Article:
The 118 billion-euro ($145 billion) pension fund for 2.5 million Dutch health-care workers became the latest retirement plan to warn of payout cuts due to lower interest rates.
Pensioenfonds Zorg en Welzijn, or PFZW, today said that its coverage ratio, a measure of assets relative to future benefit payments, fell to 92 percent at the end of the second quarter from 96 percent at the end of March. The ratio would need to recover to at least 100 percent by the end of December to prevent payment cuts.
“Although our assets increased by investment returns, the low interest rates and increasing life expectancy may make it inevitable to lower pensions next year and increase premiums,” Peter Borgdorff, managing director of the second-biggest Dutch pension fund, said in the statement.
Dutch retirement plans have been struggling to keep their financial buffers at levels required by the nation’s central bank as Europe’s debt crisis lingers, driving down yields on bonds from nations perceived to have the soundest finances, including the Netherlands. Investment returns haven’t been sufficient to keep up with the value of obligations. The liabilities are discounted at a market rate, and the value of those liabilities rises as rates fall.
The Netherlands has the euro region’s biggest pension industry, with 913 billion euros in assets at the end of the first quarter, data from the Dutch central bank show. The assets are held in collective plans run by industry, company and occupational pension funds.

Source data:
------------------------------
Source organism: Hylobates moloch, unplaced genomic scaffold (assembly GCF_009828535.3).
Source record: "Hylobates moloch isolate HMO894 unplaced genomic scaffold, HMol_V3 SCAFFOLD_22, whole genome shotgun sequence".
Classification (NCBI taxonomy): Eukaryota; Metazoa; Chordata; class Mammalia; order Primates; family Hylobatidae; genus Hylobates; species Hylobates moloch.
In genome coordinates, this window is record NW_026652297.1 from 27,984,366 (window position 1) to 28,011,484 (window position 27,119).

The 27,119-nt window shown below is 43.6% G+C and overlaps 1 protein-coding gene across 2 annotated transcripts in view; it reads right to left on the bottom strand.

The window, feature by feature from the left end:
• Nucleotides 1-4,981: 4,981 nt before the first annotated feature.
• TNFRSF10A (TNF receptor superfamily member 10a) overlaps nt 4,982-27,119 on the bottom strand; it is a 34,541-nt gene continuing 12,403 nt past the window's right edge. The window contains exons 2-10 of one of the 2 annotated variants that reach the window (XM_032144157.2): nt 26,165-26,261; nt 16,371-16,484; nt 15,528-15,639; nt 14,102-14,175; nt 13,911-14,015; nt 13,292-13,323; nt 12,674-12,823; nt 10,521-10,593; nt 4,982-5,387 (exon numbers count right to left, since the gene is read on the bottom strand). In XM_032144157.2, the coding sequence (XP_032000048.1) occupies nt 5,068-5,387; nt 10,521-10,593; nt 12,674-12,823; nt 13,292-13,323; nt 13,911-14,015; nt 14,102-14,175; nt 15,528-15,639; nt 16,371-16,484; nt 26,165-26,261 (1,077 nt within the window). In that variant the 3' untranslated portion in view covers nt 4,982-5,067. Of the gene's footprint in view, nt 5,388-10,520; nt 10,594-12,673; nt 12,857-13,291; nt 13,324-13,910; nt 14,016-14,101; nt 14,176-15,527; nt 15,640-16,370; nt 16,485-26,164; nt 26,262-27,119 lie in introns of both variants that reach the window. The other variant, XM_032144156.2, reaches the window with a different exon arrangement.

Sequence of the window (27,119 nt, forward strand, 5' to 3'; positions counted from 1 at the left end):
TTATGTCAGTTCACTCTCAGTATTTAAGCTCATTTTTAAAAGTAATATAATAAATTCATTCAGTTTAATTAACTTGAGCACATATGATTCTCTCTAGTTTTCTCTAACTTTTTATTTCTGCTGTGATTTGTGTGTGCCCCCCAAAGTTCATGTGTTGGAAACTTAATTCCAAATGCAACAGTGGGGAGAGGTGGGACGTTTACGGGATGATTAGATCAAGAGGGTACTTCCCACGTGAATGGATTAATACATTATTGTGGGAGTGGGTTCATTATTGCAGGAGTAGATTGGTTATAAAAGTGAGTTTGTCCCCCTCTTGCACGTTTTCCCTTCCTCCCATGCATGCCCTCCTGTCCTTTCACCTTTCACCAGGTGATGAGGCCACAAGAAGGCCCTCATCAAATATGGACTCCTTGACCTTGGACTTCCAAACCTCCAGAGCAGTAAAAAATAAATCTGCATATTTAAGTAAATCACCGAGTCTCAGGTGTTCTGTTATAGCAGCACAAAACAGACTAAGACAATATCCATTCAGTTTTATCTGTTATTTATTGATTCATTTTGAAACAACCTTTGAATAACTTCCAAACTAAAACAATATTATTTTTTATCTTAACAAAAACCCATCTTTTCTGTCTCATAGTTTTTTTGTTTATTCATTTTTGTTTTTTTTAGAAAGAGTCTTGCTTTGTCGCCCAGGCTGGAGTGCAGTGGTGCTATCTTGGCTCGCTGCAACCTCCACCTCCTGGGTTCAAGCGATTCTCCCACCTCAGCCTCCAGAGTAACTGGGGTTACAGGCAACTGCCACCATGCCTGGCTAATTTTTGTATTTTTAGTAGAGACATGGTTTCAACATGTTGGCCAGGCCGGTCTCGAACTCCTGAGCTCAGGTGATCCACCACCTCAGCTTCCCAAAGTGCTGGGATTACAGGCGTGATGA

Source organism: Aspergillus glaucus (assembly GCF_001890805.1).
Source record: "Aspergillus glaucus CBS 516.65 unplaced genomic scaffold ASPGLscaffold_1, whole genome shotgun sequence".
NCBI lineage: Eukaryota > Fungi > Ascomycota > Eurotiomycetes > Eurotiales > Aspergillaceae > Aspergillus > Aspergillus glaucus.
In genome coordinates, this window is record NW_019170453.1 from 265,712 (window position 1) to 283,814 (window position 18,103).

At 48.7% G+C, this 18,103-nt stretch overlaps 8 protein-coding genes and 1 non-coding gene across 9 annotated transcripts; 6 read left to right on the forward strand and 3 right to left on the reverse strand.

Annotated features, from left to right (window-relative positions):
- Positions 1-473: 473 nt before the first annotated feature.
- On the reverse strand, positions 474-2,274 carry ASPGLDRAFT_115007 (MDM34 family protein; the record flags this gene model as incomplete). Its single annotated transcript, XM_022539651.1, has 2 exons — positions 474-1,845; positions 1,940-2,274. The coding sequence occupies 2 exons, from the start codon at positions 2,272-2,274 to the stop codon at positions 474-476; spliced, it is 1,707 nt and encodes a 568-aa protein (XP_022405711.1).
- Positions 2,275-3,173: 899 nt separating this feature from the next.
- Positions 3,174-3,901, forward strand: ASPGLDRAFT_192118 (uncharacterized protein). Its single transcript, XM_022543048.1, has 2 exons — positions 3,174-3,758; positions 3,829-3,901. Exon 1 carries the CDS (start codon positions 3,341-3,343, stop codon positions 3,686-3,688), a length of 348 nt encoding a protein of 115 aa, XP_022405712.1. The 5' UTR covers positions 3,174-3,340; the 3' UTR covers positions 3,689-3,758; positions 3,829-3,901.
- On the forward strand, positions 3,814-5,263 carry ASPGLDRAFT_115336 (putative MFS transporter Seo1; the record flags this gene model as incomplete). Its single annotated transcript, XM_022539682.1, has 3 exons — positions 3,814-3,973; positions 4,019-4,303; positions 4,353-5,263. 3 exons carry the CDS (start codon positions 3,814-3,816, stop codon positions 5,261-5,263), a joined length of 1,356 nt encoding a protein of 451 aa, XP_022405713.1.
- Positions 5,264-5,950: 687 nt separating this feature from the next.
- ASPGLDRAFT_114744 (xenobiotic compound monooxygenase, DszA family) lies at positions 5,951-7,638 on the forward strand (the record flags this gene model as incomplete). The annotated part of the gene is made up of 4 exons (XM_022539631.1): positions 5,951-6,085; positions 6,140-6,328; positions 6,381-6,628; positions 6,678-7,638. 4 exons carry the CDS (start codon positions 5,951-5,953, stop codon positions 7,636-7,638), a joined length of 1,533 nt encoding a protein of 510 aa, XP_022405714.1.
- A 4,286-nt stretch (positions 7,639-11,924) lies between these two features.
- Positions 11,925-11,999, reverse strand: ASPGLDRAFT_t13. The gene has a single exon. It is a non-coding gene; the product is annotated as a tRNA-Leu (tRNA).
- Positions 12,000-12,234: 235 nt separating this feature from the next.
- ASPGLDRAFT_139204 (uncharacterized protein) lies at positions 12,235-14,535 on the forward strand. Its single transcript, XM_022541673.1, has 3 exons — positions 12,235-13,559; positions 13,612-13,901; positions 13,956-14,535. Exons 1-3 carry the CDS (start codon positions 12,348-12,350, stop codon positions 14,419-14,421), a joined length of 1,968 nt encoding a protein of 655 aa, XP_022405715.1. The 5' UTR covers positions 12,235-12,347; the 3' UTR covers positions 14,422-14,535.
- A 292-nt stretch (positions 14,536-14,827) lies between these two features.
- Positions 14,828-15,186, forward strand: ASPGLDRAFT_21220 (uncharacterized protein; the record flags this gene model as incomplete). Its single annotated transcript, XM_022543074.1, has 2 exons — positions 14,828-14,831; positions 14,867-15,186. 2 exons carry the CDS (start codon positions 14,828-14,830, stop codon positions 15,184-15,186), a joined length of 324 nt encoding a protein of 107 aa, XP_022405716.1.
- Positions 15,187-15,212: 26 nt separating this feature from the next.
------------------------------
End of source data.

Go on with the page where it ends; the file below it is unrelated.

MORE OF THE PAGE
The discount rate dropped to 2.27 percent at the end of June from 2.54 percent at the end of March, decreasing the coverage ratio by 5 percentage points, PFZW said. Investment returns and interest-rate hedges had a positive effect of 1 percentage point.
Stichting Pensioenfonds ABP, the Netherlands’ biggest retirement fund, said in January it may reduce pensions by about 0.5 percent in 2013 and raise premiums by 3 percent if it doesn’t recover sufficiently during the year. More than 100 plans in the Netherlands have announced similar intentions.
ABP, which manages 261 billion euros for 2.8 million people, today said additional cuts for 2014 may be needed. Its coverage ratio fell 5 percentage points to 90 percent during the first quarter, putting its recovery further off course. Return on investment was 0.1 percent in the second quarter.
Call for Change
The central bank’s decision to allow retirement plans to use a three-month average swap rate to calculate liabilities, rather than the rate at the end of the reporting period, hasn’t provided relief to the funds.
PFZW had a return on investment of 1 percent in the second quarter, compared with an annual average of 8.2 percent since the fund’s inception in 1971. Equities lost 3.9 percent during the quarter, while commodities fell 16 percent as oil prices declined on a worsening global economic outlook.
Borgdorff called on the Dutch government to speed the introduction of a new method of calculating liabilities using a less volatile rate, which may make payout cuts for the plan’s participants less severe.
Minister of Social Affairs Henk Kamp said in May that he plans to allow funds to value obligations using a “stable and realistic prognosis of long-term interest rates,” known as the ultimate forward rate. The government hasn’t decided when this will apply.
Kamp told Het Financieele Dagblad this week that the change’s effects on coverage ratios will be limited to make sure younger savers’ pensions aren’t at risk.
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